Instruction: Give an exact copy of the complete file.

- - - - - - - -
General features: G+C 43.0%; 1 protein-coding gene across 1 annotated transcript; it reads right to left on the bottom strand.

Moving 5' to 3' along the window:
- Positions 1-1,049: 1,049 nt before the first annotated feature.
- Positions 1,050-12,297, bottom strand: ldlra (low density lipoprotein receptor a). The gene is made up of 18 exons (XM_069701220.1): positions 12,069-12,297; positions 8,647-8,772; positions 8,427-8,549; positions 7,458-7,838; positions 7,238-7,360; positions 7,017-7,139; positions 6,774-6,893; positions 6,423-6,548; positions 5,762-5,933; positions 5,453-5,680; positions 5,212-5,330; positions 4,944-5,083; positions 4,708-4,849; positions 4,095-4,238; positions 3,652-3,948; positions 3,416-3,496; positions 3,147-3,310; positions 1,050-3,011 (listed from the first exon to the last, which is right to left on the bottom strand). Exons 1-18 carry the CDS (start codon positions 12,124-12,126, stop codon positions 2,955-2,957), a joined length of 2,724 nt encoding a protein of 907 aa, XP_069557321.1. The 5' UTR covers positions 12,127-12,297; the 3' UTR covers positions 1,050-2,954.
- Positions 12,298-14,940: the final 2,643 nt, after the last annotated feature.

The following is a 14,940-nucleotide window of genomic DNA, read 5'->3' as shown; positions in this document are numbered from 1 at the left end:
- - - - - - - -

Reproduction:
General features: G+C 43.0%; 1 protein-coding gene across 1 annotated transcript; it reads right to left on the bottom strand.

Moving 5' to 3' along the window:
- Positions 1-1,049: 1,049 nt before the first annotated feature.
- Positions 1,050-12,297, bottom strand: ldlra (low density lipoprotein receptor a). The gene is made up of 18 exons (XM_069701220.1): positions 12,069-12,297; positions 8,647-8,772; positions 8,427-8,549; positions 7,458-7,838; positions 7,238-7,360; positions 7,017-7,139; positions 6,774-6,893; positions 6,423-6,548; positions 5,762-5,933; positions 5,453-5,680; positions 5,212-5,330; positions 4,944-5,083; positions 4,708-4,849; positions 4,095-4,238; positions 3,652-3,948; positions 3,416-3,496; positions 3,147-3,310; positions 1,050-3,011 (listed from the first exon to the last, which is right to left on the bottom strand). Exons 1-18 carry the CDS (start codon positions 12,124-12,126, stop codon positions 2,955-2,957), a joined length of 2,724 nt encoding a protein of 907 aa, XP_069557321.1. The 5' UTR covers positions 12,127-12,297; the 3' UTR covers positions 1,050-2,954.
- Positions 12,298-14,940: the final 2,643 nt, after the last annotated feature.

The following is a 14,940-nucleotide window of genomic DNA, read 5'->3' as shown; positions in this document are numbered from 1 at the left end: